Health authorities have identified local volunteers to help improve early detection of cholera cases in a bid to end the outbreak.
Minister of health Khumbize Chiponda has revealed the development in the latest cholera update.
The move comes amid continued rise of cholera cases and deaths.
In the statement, Chiponda explains that the volunteers will be trained on using simplified case definition to detect signals of cholera.
Each team will conduct daily visits to households to check for cases of cholera or acute watery diarrhea with a target of at least 100 households per day in the assigned community.
The statement explains that when a case is confirmed in a household, the team will conduct daily contact tracing of all persons living within 50 meters radius of the confirmed case regardless of the status of contact and promptly report to health personnel, anyone with signs and symptoms of acute watery diarrhea.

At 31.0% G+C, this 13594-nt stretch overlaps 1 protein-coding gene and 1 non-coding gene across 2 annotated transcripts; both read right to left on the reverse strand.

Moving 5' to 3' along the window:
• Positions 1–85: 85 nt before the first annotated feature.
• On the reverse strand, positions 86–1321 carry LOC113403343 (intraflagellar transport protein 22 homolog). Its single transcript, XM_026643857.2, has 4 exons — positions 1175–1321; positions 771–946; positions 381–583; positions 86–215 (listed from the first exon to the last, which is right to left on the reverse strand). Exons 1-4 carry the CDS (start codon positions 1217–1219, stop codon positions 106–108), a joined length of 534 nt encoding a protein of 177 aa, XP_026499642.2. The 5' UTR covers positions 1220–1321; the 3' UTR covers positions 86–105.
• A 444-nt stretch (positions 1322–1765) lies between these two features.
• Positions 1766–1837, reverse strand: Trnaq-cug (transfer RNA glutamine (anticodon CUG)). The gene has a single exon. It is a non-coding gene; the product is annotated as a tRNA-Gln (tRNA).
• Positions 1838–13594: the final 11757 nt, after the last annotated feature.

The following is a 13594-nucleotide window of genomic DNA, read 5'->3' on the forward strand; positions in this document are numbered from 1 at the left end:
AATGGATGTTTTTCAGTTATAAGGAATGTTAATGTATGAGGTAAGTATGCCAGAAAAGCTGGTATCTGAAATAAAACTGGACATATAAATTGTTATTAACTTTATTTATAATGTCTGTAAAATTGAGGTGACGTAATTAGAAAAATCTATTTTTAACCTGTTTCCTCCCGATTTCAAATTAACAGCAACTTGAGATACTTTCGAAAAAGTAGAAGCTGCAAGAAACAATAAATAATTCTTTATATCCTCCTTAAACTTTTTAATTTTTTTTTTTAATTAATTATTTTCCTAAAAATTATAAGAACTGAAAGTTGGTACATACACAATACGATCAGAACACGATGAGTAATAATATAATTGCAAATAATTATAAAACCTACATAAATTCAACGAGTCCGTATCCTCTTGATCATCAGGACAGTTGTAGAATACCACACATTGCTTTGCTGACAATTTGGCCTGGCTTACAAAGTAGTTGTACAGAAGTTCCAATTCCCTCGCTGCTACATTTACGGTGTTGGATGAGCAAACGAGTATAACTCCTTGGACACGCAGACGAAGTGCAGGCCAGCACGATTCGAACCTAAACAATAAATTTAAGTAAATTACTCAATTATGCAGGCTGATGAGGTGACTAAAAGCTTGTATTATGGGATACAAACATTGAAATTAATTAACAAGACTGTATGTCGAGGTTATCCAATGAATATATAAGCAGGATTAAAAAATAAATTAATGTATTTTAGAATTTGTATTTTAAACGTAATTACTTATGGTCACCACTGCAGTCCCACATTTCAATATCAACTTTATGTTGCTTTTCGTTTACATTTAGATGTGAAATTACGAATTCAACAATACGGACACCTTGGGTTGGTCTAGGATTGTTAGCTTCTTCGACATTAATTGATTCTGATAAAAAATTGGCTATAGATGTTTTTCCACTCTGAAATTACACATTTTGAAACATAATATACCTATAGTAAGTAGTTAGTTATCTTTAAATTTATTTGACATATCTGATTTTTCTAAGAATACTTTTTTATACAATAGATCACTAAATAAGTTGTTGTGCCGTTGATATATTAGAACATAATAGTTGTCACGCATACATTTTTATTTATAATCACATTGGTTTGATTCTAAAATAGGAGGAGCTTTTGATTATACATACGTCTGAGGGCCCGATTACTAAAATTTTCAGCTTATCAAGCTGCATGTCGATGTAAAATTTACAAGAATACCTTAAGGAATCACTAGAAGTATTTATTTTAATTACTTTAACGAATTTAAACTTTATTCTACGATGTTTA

The team will also be tasked to report on communal events with potential for local cholera transmission or spread, such as religious festivals or handling of cholera corpses in unsanitary ways, among others.
This will facilitate early case detection which could lead to early referral of cases, reduce the transmission in the communities as well as reduce the case fatality rates.
Latest statistics show that the country has reported a total of 504 new cases and 13 new deaths.
Cumulative confirmed cases stand at 43,936 and 1,425 deaths since the onset of the outbreak in March last year.
A total of 41,668 people have recovered and 843 are currently in treatments centres.